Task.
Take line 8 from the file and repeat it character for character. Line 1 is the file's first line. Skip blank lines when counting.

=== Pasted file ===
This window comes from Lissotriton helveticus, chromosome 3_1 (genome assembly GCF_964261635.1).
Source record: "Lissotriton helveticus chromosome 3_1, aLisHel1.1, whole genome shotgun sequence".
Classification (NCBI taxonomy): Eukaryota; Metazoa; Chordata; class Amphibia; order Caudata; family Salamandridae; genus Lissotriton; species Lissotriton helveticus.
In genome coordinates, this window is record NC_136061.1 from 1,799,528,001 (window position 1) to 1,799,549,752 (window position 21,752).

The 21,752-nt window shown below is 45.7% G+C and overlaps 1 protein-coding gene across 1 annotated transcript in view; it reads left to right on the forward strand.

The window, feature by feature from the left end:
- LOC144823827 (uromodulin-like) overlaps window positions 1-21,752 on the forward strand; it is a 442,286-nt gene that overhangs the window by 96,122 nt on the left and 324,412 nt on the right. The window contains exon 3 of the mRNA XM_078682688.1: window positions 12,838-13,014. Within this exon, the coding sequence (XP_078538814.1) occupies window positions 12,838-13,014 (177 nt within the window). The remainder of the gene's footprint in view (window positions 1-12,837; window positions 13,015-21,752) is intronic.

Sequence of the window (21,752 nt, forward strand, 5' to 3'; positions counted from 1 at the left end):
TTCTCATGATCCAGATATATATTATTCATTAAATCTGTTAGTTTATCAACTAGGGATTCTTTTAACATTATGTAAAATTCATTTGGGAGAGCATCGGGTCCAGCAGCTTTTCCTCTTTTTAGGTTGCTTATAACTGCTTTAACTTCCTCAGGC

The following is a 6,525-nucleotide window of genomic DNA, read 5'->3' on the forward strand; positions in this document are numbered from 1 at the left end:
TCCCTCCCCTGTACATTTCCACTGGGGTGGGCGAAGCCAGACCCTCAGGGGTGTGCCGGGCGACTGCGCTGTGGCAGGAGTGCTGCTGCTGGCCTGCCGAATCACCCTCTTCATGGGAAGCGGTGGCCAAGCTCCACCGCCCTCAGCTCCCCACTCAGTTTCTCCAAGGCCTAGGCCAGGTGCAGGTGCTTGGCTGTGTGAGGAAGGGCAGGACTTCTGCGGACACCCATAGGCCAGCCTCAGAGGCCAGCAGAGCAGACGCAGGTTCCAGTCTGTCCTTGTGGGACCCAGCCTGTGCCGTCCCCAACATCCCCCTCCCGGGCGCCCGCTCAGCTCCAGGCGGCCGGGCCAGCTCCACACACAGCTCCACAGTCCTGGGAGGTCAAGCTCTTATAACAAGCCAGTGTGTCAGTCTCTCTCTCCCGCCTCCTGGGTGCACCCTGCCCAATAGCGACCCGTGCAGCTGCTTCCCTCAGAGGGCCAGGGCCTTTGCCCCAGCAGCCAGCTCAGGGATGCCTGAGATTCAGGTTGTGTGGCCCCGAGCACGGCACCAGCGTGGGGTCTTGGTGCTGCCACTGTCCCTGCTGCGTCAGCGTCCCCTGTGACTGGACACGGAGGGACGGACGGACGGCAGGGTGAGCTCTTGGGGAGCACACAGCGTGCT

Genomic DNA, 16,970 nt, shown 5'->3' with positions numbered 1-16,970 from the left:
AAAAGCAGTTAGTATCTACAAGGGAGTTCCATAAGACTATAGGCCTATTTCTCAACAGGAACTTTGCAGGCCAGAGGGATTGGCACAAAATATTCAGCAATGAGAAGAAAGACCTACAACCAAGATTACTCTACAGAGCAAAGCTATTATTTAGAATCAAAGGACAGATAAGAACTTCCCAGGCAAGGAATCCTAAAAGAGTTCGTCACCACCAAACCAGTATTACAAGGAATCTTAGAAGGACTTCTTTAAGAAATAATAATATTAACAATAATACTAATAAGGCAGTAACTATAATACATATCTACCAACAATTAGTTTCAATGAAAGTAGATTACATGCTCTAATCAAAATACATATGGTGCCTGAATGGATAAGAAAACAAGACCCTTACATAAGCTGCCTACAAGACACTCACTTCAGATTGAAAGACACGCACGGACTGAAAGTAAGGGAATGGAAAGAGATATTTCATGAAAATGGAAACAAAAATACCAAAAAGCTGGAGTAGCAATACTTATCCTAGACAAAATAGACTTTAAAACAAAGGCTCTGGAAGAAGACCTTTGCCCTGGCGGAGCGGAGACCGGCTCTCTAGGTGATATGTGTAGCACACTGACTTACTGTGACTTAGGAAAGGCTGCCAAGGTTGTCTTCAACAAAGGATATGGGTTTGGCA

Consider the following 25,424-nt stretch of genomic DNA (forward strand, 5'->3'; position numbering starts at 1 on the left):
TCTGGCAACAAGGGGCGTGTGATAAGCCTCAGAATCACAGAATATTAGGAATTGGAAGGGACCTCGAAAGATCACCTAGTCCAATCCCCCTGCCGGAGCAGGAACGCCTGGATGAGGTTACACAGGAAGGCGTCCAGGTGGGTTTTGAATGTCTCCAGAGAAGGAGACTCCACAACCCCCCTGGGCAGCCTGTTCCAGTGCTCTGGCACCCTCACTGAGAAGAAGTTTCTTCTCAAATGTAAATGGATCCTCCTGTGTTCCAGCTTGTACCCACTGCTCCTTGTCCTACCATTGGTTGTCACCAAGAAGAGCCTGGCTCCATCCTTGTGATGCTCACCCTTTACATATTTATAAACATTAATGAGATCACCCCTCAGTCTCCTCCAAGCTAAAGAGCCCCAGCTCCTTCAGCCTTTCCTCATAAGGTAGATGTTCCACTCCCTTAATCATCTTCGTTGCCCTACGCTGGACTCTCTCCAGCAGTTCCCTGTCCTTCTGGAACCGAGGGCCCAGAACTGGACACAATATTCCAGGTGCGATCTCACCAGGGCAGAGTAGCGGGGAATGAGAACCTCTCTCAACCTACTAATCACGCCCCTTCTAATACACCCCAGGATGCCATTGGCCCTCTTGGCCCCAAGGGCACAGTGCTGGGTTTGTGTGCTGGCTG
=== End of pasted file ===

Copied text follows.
Sequence of the window (21,752 nt, forward strand, 5' to 3'; positions counted from 1 at the left end):